On Wednesday 24 November 2021, Arms Unlimited sent out a promotional sales email that advertised used Colt 7.62x51mm LE901 modular carbines for sale. The listing quickly indicated ‘out of stock’ as all available examples sold out in about five minutes. I was fortunate to have had the opportunity to get one of the carbines. I paid $1595 for my example with no sales tax applied and I received free shipping.
In the days that followed, I constantly reminded myself how lucky I was to have been able to buy one of these carbines at such a great price. The Colt LE901-16S had been selling on Gun Broker for anywhere from $2200 to $3000 for a used, incomplete example. I learned later on that only five of these carbines were made available for sale. Additionally, I began research on these carbines to try to learn more about where they came from and their operational history.
The first bit of information that I was able to learn was that these LE901-16S carbines were traded in by the San Bernardino, California Police Department.
Multiple searches in Google led me to two images of these carbines in use. The first image is from a December 5th, 2015, article in the Los Angeles Times that showed a San Bernardino SWAT display at a parade that is occurring three days after the infamous December 2nd, 2015, terrorist attack in San Bernardino, California. In the foreground of one of the article images, you can see one of the Colt LE901-16S sitting on a table resting on its bipod. A unique detail readily visible on the carbine is the flat top of the carbine gas block where the folding front sight had been removed.
The second image that I found shows one of the two SBPD SWAT officers (Paul Spriggs & Jason Stack) holding their Colt LE901-16S during the 2017 International Sniper Competition. The four images of the San Bernardino team shown below are from the photography website of Josaphat Orozco and can be seen at his website http://www.josaphatorozco.com/m/home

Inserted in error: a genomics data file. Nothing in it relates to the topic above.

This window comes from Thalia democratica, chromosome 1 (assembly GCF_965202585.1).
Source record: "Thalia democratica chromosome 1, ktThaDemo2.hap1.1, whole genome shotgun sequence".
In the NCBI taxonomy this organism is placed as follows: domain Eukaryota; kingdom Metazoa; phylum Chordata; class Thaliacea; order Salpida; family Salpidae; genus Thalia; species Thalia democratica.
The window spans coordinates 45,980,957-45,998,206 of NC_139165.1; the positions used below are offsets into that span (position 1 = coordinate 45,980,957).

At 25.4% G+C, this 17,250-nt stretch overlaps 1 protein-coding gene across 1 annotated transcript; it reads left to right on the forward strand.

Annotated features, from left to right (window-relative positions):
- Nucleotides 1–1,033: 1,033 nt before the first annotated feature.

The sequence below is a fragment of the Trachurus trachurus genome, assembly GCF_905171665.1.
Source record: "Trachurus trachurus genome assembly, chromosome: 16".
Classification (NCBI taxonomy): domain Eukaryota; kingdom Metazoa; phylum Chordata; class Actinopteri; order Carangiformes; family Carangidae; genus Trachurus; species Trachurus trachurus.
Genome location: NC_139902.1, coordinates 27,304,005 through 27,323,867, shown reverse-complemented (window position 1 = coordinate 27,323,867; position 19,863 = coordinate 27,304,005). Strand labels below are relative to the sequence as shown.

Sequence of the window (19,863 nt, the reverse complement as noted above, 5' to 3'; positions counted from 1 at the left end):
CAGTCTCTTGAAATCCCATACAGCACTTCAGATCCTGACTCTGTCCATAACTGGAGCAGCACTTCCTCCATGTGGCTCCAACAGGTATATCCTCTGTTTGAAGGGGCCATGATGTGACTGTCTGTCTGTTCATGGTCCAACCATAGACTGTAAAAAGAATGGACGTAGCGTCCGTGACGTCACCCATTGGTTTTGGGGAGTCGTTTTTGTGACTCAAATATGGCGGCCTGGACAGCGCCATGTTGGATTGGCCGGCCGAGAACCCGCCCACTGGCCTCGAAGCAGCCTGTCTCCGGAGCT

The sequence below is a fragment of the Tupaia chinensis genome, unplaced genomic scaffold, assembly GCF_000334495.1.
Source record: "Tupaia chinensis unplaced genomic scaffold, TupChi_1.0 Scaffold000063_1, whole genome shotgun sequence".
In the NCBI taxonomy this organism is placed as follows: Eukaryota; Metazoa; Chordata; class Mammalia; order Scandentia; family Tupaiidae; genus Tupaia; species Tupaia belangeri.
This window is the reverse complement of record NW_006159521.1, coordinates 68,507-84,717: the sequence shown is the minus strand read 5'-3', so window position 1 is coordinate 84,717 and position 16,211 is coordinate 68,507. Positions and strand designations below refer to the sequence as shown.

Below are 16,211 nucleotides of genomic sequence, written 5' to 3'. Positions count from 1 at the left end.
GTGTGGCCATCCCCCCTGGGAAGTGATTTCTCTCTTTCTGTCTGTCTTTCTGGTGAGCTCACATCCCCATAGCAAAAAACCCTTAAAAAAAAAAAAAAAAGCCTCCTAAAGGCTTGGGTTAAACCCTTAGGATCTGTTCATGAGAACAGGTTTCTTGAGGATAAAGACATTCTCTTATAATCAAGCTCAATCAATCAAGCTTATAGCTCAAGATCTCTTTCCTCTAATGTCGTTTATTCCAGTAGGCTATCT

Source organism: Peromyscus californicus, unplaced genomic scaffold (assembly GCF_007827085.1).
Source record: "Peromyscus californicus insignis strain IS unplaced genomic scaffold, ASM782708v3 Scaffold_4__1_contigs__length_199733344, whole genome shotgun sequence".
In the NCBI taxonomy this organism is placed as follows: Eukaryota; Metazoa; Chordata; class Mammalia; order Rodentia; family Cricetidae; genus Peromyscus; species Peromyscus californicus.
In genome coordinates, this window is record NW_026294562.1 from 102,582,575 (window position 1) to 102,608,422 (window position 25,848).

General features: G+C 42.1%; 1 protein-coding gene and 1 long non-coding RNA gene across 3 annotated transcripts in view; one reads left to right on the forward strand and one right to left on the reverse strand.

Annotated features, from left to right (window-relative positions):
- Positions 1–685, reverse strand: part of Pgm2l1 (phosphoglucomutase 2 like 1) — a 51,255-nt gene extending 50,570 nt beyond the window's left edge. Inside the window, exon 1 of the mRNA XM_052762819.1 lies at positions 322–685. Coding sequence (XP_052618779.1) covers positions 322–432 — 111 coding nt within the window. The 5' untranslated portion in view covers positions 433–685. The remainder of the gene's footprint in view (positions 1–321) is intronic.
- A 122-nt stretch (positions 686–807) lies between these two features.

As a retired Army soldier, I have to take a minute and recognize Paul Spriggs and Jason Stack for their performance in the competition. These men outperformed some of the best military teams in the world and finished the competition in 10th place out of 30 starting teams. One of their most amazing accomplishments was finishing first in the ‘Stalking’ event. To come into a competition like this, as urban police department SWAT personnel, and beat career Special Forces, Airborne and Infantry personnel is testament to their skill and performance. Saying “Congratulations!” and “Well done!” just isn’t enough.
Besides the unique service history with the San Bernardino Police Department SWAT, there are two modifications that make these carbines unique. Those two modifications are:
- The installation of a Magpul Generation 1 PRS stock
- Removal of the folding front sight to eliminate conflict with optics.
Here are two images of the Magpul Generation 1 PRS stock
To illustrate the significance of the modified front sight, this image below shows the SBPD SWAT LE901-16S (top) with a prototype LE901 upper receiver that has the original folding sight intact.
The modification to the front sights was done at the Colt factory. The front sight/gas block used on the Colt LE901 is the same type as used on the Colt LE6940 series of carbines.
With one of these San Bernardino Police Department SWAT carbines in my collection now, I decided it was most fitting to try and return the carbine to its San Bernardino SWAT service configuration. I was lucky enough to be able to find out what components were used to outfit the carbine as shown in the Los Angeles Times article mentioned previously. The additional components used on the carbine are:
- Magpul MS1 QDM Sling Part # MAG939 (coyote)
- GG&G XDS-2 Tactical bipod part # GGG1527
- GG&G FLT scope mount with 30mm rings part # GGG1384
- Leupold Mark 4 Long Range/Tactical 4.5-14×50 Mil Dot Illuminated part #67960
I have the sling, the bipod and the scope mount ordered. I am looking for the scope. The Leupold MK.4 model #67960 has been out of production for some time so the search is on to find one.
I have also ordered a letter for my carbine from Colt Archives at https://coltarchives.com/
Of the five SBPD carbines known to have been traded in, I have identified three so far. Here is an image of each one.
I am going to add three separate pages for each of the trade-in carbines shown above. In those pages I will post photos and information for each example.
I hope you have found this website entry interesting. I will be updating some information on this page with photos of the carbine components and any other new information that I get in.
If you have any comments or additional information, please let me know. Thank you.